Here are some of the major figures involved in the multiples probes into Russian hacking.
Federal investigators are looking into possible collusion between figures in Trump’s presidential campaign and Russia, which is accused of cyber-hacking to influence the result of last fall’s election. James Comey, then the FBI director, told President Trump this spring that he was not personally under investigation, according to testimony that Comey prepared in advance of Thursday’s Senate Intelligence Committee hearing. Comey also says Trump pressured him to say so publicly.
Fired abruptly by Trump on May 9. Weathered criticism last fall over his handling of the investigation into Democratic candidate Hillary Clinton’s use of a private email server while she was secretary of state. Told lawmakers in March the FBI was investigating not only Russian interference in the election, but also whether there was any coordination between Trump figures and Russia.
Resigned his job as national security adviser on Feb. 13 after misleading Vice President Mike Pence over his contacts with Russian Ambassador Sergey Kislyak. Comey says Trump asked him to drop the FBI probe into Flynn.
Named by the Justice Department as special counsel to oversee the department’s investigation into Russian meddling in the election on May 17. Mueller was Comey’s predecessor at the FBI.
Director of national intelligence who declined to comment when asked at Wednesday’s Senate hearing about a report that Trump pushed him to try to help end the probe into Flynn. Also said that he wouldn’t comment publicly on conversations with Trump but that he hadn’t been asked to do anything improper.
Head of the National Security Agency who declined to comment Wednesday on reports that Trump had asked him to deny possible evidence of collusion between Trump’s associates and Russian officials. Also said that he wouldn’t comment publicly on conversations with Trump but that he hadn’t been asked to do anything improper.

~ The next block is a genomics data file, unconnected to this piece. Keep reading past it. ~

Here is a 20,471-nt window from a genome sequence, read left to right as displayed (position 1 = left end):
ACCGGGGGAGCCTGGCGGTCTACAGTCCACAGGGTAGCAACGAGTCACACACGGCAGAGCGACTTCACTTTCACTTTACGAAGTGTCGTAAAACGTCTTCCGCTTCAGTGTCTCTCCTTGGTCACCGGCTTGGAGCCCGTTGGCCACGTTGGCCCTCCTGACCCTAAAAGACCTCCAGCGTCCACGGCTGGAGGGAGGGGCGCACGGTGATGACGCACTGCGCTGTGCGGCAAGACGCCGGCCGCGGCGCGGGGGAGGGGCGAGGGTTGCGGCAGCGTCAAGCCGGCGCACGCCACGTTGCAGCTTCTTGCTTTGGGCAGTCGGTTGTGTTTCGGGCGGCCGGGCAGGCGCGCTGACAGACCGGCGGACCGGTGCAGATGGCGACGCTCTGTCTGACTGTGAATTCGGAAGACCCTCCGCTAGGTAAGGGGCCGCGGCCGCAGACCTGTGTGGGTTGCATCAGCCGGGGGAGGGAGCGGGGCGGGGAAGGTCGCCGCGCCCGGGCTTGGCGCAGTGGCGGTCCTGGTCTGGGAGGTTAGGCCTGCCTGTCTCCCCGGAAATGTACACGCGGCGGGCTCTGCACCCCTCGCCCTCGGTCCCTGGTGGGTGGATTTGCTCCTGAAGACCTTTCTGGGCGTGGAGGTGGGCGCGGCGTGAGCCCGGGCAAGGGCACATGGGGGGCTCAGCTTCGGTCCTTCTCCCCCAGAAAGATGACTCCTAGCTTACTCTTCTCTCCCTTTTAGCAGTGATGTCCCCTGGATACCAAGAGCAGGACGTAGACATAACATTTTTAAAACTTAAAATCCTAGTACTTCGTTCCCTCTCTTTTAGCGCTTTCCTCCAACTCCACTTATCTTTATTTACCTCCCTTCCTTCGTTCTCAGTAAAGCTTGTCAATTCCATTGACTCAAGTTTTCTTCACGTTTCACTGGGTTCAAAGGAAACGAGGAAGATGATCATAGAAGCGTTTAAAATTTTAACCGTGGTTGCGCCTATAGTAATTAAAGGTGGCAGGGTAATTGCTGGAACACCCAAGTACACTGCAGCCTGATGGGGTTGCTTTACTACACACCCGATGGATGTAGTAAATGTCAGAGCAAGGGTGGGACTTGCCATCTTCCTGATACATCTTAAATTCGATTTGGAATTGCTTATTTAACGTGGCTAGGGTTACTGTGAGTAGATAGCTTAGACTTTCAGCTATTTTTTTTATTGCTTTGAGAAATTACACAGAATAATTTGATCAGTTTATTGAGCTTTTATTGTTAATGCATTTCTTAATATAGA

Then acting attorney general, she warned the Trump administration in January that Flynn misled administration officials about his communications with Russia. She said she gave her forceful warning, believing Flynn was at risk of being blackmailed by Russians, three weeks before Flynn resigned.
Acting FBI director who would not comment Wednesday on whether he ever discussed with Comey any conversations Trump had with Comey. One reason for his reticence, he said, was he did not want to interfere with Mueller’s probe.
The deputy attorney general appointed Mueller. Rosenstein is overseeing the Russia probe after his boss, Attorney General Jeff Sessions, recused himself following disclosures of Sessions’ contacts with the Russian ambassador before the fall election. Rosenstein declined on Wednesday to say in public what he had told senators in a closed session last month — that he knew a memo he had written critical of Comey’s handling of the investigation into Clinton’s use of a private email server would be used as justification for Comey’s firing.